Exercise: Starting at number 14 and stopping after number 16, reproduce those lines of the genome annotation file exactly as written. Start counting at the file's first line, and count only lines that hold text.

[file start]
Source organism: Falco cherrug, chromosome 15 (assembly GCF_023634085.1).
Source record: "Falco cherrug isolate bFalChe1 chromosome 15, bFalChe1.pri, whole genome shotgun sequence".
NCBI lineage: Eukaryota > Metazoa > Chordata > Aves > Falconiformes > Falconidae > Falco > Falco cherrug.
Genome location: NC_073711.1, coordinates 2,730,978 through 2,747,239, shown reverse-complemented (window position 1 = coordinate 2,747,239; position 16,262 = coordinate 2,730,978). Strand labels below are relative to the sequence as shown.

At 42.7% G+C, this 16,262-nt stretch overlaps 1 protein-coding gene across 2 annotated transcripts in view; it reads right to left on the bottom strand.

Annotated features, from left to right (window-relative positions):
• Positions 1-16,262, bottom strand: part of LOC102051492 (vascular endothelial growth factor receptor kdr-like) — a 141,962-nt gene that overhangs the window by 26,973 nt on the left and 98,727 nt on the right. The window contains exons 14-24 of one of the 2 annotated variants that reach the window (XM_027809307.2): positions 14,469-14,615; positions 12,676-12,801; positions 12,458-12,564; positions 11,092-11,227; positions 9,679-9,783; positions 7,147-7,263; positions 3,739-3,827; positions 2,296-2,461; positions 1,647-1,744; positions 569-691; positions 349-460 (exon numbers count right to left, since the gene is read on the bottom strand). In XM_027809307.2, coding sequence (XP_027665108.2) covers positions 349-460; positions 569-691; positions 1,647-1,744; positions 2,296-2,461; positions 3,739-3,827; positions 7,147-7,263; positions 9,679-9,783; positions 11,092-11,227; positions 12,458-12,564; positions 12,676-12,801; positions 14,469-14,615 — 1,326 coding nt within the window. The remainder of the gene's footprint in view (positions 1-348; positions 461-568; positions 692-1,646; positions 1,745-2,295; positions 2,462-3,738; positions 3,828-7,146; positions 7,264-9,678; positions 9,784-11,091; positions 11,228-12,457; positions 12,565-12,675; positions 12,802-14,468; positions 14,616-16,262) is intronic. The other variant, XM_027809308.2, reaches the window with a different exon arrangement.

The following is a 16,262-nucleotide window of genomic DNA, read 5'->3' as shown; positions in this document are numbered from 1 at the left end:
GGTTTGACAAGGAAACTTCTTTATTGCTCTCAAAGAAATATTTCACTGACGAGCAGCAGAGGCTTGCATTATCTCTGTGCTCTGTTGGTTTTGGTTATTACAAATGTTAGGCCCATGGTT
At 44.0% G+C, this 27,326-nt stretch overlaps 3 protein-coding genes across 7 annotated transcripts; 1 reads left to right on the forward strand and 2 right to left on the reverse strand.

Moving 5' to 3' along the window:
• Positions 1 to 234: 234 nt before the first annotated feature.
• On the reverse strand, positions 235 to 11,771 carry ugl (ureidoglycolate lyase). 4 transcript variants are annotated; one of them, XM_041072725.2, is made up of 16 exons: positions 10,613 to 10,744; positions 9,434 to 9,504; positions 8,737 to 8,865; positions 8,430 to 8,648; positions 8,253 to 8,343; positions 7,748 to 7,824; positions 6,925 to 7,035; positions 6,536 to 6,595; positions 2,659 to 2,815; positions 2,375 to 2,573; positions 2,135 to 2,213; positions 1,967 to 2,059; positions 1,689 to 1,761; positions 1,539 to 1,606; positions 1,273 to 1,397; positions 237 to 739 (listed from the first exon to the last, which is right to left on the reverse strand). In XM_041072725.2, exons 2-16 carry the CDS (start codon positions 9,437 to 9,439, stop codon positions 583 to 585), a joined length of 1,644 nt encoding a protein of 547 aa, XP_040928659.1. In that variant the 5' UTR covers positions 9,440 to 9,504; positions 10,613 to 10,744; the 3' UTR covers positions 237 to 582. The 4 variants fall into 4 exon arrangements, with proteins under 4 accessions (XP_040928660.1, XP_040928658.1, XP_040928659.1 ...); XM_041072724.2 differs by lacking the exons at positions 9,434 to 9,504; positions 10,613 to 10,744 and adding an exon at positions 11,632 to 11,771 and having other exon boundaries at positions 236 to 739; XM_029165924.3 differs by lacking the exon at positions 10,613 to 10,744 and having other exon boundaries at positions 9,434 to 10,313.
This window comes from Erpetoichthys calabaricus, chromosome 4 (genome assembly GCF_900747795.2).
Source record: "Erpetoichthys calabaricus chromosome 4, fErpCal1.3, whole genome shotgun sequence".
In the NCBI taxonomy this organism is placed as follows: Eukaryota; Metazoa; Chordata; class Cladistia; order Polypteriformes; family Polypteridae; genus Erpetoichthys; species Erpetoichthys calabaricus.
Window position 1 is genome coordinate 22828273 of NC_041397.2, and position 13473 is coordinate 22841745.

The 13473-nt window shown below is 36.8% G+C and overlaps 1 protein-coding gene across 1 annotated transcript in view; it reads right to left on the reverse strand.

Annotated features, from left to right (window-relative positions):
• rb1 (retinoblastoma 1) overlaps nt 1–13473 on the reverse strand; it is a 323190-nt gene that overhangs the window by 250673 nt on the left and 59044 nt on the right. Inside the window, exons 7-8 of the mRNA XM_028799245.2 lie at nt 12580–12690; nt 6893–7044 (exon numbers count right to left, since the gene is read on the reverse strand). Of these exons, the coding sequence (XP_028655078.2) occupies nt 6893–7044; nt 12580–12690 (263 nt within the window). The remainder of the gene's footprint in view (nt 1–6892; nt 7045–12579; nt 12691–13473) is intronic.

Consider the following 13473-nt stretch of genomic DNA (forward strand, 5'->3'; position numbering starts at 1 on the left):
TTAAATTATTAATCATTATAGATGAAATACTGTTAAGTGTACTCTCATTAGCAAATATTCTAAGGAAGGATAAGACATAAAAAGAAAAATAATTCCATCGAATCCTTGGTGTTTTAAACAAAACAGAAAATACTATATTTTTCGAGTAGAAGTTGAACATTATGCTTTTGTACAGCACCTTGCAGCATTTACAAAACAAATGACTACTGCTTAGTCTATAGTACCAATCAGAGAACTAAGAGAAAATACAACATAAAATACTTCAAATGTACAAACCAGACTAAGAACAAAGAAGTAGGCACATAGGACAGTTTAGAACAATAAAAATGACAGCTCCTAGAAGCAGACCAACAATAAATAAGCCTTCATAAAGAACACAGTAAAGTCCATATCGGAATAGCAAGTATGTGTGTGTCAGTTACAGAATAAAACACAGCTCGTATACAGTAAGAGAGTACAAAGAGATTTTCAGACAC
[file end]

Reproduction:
This window comes from Erpetoichthys calabaricus, chromosome 4 (genome assembly GCF_900747795.2).
Source record: "Erpetoichthys calabaricus chromosome 4, fErpCal1.3, whole genome shotgun sequence".
In the NCBI taxonomy this organism is placed as follows: Eukaryota; Metazoa; Chordata; class Cladistia; order Polypteriformes; family Polypteridae; genus Erpetoichthys; species Erpetoichthys calabaricus.